• Check the visa require­ments for your cho­sen host coun­try. You may be asked to pro­vide sup­port­ing doc­u­ments, such as proof of enroll­ment, bank state­ments, and passport.

Keep in mind that your incom­plete or inac­cu­rate papers can pre­vent your entry into your host coun­try. Be mind­ful of entry require­ments in addi­tion to social norms, gen­er­al laws, and safe­ty concerns. 

Financial Planning

Unless mon­ey is no object, care­ful finan­cial plan­ning is a must for aspir­ing inter­na­tion­al stu­dents. Plan your finances at least a year before your depar­ture, but make the nec­es­sary adjust­ments as you go along. 

  • Cre­ate a budget 
  • Apply for schol­ar­ships and grants in your home country 
  • Ensure that your bank pro­vides access to your funds while you’re abroad 

Health and Safety

You’re in a for­eign coun­try where your fam­i­ly and friends won’t be around when you’re sick or in dan­ger. Be sure to get health insur­ance with for­eign trav­el cov­er­age. You must also: 

  • Get vac­ci­nat­ed or immu­nized based on the iden­ti­fied health risks of the host coun­try. Check the CDC’s Trav­el­er’s Health page for specifics. 
  • Share your emer­gency con­tact infor­ma­tion and oth­er rel­e­vant safe­ty infor­ma­tion with trust­ed fam­i­ly and friends. 
  • Research into the safe­ty issues of your host col­lege, city, and country. 
  • Mark hos­pi­tals and police sta­tions in and near the cam­pus of your host college.

Being too care­ful with your health and safe­ty abroad isn’t over­think­ing on your part. It’s a must for an enrich­ing inter­na­tion­al experience. 

Pre-departure Orientation

For­eign col­leges accept­ing Amer­i­can stu­dents usu­al­ly have ori­en­ta­tion pro­grams for incom­ing stu­dents. Be sure to attend them. You will gain more infor­ma­tion about the arrival pro­ce­dures and meet fel­low stu­dents on the same journey. 

And now you’re set for an adven­ture of a life­time. Dur­ing your stay in a for­eign coun­try, you should enjoy the good and the bad. Your learn­ing expe­ri­ences in and out of the class­room will influ­ence your per­son­al and pro­fes­sion­al growth. 

Integrating International Experiences Into Resumes

Enjoy­ing inter­na­tion­al expe­ri­ences is among the best advan­tages of study­ing over­seas in under­grad­u­ate pro­grams. How­ev­er, it can be tricky to per­sua­sive­ly inte­grate them in your cov­er let­ter, resume, and per­son­al statement.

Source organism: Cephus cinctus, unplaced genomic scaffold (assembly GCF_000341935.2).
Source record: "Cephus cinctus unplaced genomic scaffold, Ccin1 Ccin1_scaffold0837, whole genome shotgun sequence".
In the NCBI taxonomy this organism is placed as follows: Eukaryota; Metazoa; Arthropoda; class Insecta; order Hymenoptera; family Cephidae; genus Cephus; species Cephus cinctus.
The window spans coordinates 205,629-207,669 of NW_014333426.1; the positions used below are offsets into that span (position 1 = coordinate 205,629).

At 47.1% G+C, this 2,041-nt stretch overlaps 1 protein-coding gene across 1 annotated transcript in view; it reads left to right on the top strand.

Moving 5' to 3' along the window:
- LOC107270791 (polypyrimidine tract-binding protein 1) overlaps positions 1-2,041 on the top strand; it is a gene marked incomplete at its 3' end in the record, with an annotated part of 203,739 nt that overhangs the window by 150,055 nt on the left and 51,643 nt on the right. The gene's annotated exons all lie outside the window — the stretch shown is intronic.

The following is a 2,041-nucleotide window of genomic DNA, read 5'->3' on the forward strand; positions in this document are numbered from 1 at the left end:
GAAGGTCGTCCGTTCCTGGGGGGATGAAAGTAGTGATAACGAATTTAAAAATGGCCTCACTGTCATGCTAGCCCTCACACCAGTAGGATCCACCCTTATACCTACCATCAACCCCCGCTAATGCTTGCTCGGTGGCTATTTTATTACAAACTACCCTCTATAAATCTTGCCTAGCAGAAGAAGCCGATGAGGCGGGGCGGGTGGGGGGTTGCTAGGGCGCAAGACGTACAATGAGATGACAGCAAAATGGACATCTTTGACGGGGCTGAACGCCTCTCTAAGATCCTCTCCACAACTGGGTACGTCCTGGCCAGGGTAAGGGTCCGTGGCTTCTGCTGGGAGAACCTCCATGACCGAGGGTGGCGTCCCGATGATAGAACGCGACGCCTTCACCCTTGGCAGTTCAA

Here are use­ful tips for doing so for your resume. You can pro­vide more details in your cov­er let­ter and per­son­al statement. 

  • High­light your inter­na­tion­al expe­ri­ence in a sep­a­rate sec­tion, such as “Inter­na­tion­al Study Experience.”
  • Men­tion the for­eign col­lege and aca­d­e­m­ic pro­gram, as well as your cours­es com­plet­ed. High­light your aca­d­e­m­ic achieve­ments but state them in a fac­tu­al man­ner (“Best in Under­grad­u­ate Thesis).
  • Describe your vol­un­teer work, if any, includ­ing the name of the orga­ni­za­tion, your role and impact, and dates of participation.
  • High­light the soft skills devel­oped dur­ing your inter­na­tion­al study. Learn­ing a new lan­guage, being more resilient and resource­ful, and devel­op­ing cul­tur­al aware­ness are great examples.
  • Put a num­ber on your achieve­ments. If you vol­un­teered for a com­mu­ni­ty project, for exam­ple, your resume can state that it ben­e­fit­ed 500+ children.

Most impor­tant­ly, the words on your resume high­light­ing your inter­na­tion­al expe­ri­ence must always be tai­lored to the job you’re apply­ing for.

Frequently Asked Questions

Why should I con­sid­er study­ing abroad for my bach­e­lor’s degree?

Study­ing abroad offers learn­ing expe­ri­ences that you won’t get while study­ing in your home coun­try. You will enjoy cul­ture immer­sion expe­ri­ences, push your­self through chal­leng­ing aca­d­e­mics, and expand your net­work. Your lan­guage skills improve, and your growth oppor­tu­ni­ties expand.

What do col­lege stu­dents learn when they study abroad?

Earn­ing an inter­na­tion­al bach­e­lor’s degree and glob­al per­spec­tives are relat­ed. You will learn that the world is inter­con­nect­ed and that humans are inter­de­pen­dent. Your per­spec­tive of the world changes, and, in turn, your opin­ion of who and what you are in the gen­er­al scheme of things changes, too.

How impor­tant is study­ing abroad for a col­lege stu­dent?

Col­lege stu­dents must expe­ri­ence inter­na­tion­al study because of its life-chang­ing ben­e­fits. Even a sin­gle semes­ter abroad can bring pos­i­tive changes in your world­view, sense of self, and independence.

How can study­ing abroad help col­lege stu­dents devel­op a glob­al per­spec­tive?

You will gain a deep­er under­stand­ing of a for­eign cul­ture, includ­ing its peo­ple, his­to­ry, and tra­di­tions. Your cul­tur­al aware­ness and com­pe­tence improve. You can see the world from a dif­fer­ent perspective.